Types of surge protectors

Types of surge protectors

Type 1 surge arresters

Type 1 is that device particularly suitable for lightning induced overvoltages. Basically it means that they are particularly recommended in places subject to frequent thunderstorms, areas in which atmospheric discharges are therefore very accentuated.  Type 1  is installed under the meters in both homes and offices. The Type 1 arrester has the indispensable characteristic of discharging lightning charges to the ground, recognizable by their specific wave form, even repeatedly without any damage. The type 1 surge arrester can also be found combined with the type 2 surge arrester which is usually installed inside the control unit electrician in Charleston, WV.

Mandatory surge arrester

We remind you that according to the current legislation (Standard CEI 64-8 Variant 5) the installation of devices suitable for protection against overvoltages is mandatory in cases where the effects of the latter can be dangerous for people’s lives, in public buildings and in structures of significant cultural heritage, in the places where commercial activity is carried out and, more generally, in areas with a high public density.

Excluding these cases, by law, the arresters are to be installed after an assessment of the risks calculated in order to determine their need, but they are strongly recommended in any environment in order to prevent problems with the appliances and environments in general.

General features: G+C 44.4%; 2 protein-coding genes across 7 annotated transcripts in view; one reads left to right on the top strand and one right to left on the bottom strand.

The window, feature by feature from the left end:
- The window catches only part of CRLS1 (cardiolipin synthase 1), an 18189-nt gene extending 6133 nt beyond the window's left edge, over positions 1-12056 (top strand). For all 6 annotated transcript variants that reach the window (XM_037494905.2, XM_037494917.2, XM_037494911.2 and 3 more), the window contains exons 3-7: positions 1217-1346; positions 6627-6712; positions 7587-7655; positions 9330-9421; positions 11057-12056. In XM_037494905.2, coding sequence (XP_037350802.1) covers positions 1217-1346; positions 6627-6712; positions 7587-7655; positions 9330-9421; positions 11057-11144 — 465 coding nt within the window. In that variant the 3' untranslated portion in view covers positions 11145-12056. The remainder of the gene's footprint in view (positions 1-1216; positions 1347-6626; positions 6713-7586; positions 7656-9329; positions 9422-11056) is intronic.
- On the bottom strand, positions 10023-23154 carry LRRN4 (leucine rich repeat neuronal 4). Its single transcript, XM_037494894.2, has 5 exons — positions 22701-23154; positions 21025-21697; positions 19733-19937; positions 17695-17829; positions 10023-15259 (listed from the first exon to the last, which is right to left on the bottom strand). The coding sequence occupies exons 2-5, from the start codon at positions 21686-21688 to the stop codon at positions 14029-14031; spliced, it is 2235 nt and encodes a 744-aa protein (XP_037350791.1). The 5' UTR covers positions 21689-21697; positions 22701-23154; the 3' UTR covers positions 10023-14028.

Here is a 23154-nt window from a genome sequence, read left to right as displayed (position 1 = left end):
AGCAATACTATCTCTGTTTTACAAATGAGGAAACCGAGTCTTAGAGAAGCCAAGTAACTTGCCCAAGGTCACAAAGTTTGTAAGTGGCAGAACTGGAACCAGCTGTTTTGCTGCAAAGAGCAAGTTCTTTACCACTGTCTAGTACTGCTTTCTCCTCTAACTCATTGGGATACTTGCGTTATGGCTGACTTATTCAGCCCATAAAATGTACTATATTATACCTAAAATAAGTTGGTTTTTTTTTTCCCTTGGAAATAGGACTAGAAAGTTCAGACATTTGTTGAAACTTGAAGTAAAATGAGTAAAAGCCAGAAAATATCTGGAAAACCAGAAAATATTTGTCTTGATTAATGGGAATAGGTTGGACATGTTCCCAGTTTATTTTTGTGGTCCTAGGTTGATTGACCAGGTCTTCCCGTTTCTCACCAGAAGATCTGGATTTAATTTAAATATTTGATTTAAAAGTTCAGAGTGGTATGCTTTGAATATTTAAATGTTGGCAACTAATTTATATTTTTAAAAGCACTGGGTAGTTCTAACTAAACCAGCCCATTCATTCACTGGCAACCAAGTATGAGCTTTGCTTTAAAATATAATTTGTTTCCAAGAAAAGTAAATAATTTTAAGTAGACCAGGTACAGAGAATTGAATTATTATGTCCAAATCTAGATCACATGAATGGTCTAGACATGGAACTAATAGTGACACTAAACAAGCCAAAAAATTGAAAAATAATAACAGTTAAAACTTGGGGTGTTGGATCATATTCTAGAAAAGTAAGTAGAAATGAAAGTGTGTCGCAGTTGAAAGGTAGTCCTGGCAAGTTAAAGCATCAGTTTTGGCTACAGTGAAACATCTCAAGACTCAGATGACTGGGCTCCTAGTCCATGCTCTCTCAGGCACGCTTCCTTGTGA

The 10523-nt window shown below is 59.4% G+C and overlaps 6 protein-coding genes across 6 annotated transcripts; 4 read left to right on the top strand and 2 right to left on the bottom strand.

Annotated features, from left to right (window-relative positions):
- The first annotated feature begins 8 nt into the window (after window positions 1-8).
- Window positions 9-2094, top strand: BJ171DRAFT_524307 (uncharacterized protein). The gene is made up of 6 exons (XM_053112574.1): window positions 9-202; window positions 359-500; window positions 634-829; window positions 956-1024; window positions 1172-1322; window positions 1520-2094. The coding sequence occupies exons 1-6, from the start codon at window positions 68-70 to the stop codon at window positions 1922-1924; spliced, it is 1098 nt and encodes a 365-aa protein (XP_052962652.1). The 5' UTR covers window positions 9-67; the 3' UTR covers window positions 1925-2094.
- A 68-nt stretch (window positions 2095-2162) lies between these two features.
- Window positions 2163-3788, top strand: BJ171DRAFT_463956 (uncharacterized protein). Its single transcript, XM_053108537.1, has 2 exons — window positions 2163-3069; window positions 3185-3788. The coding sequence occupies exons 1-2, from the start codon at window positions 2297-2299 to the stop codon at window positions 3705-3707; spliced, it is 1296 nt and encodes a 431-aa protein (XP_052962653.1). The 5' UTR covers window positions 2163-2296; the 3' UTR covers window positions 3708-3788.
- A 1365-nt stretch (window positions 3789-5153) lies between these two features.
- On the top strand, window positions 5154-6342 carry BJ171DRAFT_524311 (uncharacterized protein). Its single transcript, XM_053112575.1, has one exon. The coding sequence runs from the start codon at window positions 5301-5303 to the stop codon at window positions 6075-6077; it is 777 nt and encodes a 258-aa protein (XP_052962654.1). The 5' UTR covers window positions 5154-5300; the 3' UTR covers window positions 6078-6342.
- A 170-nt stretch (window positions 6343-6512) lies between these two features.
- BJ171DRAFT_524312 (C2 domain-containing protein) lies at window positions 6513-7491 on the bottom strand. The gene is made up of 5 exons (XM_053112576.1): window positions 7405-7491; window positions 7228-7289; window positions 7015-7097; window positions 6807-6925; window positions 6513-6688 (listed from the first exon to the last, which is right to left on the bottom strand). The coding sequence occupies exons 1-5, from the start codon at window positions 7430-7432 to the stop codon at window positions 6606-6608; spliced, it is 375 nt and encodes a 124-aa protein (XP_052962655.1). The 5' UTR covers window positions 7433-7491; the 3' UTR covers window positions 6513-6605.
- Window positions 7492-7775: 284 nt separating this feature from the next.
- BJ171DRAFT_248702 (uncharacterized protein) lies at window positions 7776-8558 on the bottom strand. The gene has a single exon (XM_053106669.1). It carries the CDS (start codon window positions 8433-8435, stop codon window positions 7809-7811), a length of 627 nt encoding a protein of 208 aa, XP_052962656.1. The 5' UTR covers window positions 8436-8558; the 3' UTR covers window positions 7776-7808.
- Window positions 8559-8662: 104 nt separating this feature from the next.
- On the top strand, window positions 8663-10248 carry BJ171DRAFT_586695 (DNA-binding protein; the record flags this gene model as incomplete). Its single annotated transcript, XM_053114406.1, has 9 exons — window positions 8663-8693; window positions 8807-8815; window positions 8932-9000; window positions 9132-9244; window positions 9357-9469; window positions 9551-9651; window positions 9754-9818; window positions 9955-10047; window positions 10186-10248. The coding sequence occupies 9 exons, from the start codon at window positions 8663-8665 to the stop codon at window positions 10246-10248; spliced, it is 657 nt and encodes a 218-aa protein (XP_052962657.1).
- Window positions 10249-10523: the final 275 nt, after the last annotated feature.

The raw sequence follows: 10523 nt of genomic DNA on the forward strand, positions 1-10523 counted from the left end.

How does a surge arrester work?

As promised in the post  Lightning and risk of overvoltages , today the entire article will be dedicated to an in-depth study on surge arresters .

The surge protection devices (also called SPD – Surge Protection Device) are devices that allow you to maintain all our equipment from surges and are characterized by two important advantages: they protect us from potential damage to the plant and equipment and can also be entered in an existing plant.

A surge arrester is like a container connected between L-PE and which has an infinite impedance (Z) which serves not to modify the operation of the system.

With the arrival of an overvoltage, this lowers the impedance at the ends of the container allowing the absorption of the generated current. However, the drainage of the overvoltage keeps the voltage at the ends of the container constant, and our equipment will not suffer damage if the voltage is compatible with the level of immunity and insulation of the equipment itself.